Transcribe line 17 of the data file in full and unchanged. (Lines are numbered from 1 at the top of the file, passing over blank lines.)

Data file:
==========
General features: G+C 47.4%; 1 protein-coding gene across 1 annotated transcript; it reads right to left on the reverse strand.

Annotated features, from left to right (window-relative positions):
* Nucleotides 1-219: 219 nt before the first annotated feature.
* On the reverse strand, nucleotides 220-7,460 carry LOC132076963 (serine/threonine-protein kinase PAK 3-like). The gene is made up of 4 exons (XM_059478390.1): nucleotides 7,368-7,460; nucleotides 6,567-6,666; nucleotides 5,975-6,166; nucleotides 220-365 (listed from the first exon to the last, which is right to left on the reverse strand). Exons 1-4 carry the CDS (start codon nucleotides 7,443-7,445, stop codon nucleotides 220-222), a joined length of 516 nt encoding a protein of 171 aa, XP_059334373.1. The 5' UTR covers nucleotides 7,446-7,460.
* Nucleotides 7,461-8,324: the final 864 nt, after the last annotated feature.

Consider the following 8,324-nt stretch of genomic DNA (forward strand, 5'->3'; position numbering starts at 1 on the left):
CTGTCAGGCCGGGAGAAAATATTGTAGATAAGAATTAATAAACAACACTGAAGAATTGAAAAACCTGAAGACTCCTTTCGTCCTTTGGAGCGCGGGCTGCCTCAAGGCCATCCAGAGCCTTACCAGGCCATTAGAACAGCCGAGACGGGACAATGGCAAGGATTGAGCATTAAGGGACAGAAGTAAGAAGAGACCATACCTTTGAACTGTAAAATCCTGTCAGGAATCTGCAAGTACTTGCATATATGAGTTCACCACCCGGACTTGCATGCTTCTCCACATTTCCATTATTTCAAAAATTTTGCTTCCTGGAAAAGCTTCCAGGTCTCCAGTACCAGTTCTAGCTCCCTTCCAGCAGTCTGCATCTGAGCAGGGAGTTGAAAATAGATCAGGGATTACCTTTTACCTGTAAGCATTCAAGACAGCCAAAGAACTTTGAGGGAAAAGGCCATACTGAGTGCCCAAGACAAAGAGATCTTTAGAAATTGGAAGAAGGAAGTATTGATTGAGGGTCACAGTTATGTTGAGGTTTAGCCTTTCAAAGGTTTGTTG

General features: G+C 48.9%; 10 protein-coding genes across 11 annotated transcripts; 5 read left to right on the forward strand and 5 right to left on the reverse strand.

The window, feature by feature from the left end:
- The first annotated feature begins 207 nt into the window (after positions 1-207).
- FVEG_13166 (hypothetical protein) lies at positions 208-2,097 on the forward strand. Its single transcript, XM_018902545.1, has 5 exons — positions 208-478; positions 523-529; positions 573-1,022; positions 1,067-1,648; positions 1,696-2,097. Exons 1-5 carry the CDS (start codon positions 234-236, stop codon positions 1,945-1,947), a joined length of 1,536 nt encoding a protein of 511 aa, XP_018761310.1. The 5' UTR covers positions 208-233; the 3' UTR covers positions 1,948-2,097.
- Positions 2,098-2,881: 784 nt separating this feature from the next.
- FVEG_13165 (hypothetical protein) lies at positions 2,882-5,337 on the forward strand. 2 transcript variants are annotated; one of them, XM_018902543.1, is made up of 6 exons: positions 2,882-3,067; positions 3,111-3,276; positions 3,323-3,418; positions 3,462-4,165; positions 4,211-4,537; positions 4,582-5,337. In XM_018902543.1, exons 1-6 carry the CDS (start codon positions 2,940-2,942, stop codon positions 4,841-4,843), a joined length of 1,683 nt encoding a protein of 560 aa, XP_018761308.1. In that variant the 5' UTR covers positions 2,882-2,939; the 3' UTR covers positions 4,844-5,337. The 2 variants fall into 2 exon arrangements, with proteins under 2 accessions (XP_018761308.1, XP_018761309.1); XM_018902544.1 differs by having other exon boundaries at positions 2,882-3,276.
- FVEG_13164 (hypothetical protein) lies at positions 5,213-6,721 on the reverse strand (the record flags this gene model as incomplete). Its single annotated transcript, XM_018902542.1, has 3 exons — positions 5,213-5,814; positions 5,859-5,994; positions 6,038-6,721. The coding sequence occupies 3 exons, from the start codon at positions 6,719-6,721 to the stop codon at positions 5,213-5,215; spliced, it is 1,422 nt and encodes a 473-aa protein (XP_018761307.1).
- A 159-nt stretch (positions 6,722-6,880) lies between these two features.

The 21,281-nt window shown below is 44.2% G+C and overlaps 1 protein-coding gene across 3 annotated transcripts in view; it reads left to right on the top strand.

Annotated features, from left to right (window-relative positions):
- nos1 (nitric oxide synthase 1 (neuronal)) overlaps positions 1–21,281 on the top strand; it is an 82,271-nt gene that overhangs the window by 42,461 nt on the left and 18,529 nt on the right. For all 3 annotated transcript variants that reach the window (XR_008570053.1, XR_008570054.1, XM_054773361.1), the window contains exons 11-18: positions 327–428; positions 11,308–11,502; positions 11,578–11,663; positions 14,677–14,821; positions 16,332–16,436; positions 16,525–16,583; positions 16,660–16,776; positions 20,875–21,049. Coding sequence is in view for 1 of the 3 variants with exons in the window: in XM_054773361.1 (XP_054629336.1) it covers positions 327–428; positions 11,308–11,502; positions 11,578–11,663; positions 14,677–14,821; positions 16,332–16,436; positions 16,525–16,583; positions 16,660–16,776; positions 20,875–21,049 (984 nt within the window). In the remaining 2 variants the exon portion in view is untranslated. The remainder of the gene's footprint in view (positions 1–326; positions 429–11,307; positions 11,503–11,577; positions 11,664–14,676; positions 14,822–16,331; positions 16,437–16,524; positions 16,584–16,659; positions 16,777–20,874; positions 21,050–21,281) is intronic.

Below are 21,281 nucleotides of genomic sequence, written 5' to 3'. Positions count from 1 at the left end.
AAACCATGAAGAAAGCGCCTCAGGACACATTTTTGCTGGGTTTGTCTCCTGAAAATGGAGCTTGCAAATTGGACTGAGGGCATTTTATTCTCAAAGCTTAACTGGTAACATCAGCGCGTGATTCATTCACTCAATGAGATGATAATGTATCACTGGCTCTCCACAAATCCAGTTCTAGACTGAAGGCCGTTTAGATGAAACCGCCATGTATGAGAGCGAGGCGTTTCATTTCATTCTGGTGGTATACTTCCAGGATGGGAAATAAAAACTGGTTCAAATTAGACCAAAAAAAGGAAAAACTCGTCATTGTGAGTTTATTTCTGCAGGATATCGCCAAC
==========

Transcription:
Annotated features, from left to right (window-relative positions):